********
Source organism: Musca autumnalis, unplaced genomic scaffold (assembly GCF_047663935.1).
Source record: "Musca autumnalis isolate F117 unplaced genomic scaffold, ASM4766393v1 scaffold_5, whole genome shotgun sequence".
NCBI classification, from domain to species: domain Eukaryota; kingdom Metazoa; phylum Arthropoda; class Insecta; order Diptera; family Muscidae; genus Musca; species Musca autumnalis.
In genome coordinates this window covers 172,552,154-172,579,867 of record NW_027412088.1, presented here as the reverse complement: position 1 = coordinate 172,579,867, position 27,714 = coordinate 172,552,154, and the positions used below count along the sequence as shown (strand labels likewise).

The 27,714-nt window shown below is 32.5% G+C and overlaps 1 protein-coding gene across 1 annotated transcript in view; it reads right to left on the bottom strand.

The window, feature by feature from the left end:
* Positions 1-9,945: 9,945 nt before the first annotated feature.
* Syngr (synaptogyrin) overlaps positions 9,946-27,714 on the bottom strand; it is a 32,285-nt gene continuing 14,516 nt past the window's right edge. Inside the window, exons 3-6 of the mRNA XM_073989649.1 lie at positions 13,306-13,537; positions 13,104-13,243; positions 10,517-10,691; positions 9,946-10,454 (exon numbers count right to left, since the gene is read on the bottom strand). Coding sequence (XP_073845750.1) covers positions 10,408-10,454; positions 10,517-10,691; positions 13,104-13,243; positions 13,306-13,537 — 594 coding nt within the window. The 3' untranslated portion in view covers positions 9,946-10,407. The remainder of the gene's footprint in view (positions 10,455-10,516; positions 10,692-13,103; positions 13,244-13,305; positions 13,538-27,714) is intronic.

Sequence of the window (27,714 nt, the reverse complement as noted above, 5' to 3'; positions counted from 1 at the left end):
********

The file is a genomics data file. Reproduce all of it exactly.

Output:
Source organism: Musca autumnalis, unplaced genomic scaffold (assembly GCF_047663935.1).
Source record: "Musca autumnalis isolate F117 unplaced genomic scaffold, ASM4766393v1 scaffold_5, whole genome shotgun sequence".
NCBI classification, from domain to species: domain Eukaryota; kingdom Metazoa; phylum Arthropoda; class Insecta; order Diptera; family Muscidae; genus Musca; species Musca autumnalis.
In genome coordinates this window covers 172,552,154-172,579,867 of record NW_027412088.1, presented here as the reverse complement: position 1 = coordinate 172,579,867, position 27,714 = coordinate 172,552,154, and the positions used below count along the sequence as shown (strand labels likewise).

The 27,714-nt window shown below is 32.5% G+C and overlaps 1 protein-coding gene across 1 annotated transcript in view; it reads right to left on the bottom strand.

The window, feature by feature from the left end:
* Positions 1-9,945: 9,945 nt before the first annotated feature.
* Syngr (synaptogyrin) overlaps positions 9,946-27,714 on the bottom strand; it is a 32,285-nt gene continuing 14,516 nt past the window's right edge. Inside the window, exons 3-6 of the mRNA XM_073989649.1 lie at positions 13,306-13,537; positions 13,104-13,243; positions 10,517-10,691; positions 9,946-10,454 (exon numbers count right to left, since the gene is read on the bottom strand). Coding sequence (XP_073845750.1) covers positions 10,408-10,454; positions 10,517-10,691; positions 13,104-13,243; positions 13,306-13,537 — 594 coding nt within the window. The 3' untranslated portion in view covers positions 9,946-10,407. The remainder of the gene's footprint in view (positions 10,455-10,516; positions 10,692-13,103; positions 13,244-13,305; positions 13,538-27,714) is intronic.

Sequence of the window (27,714 nt, the reverse complement as noted above, 5' to 3'; positions counted from 1 at the left end):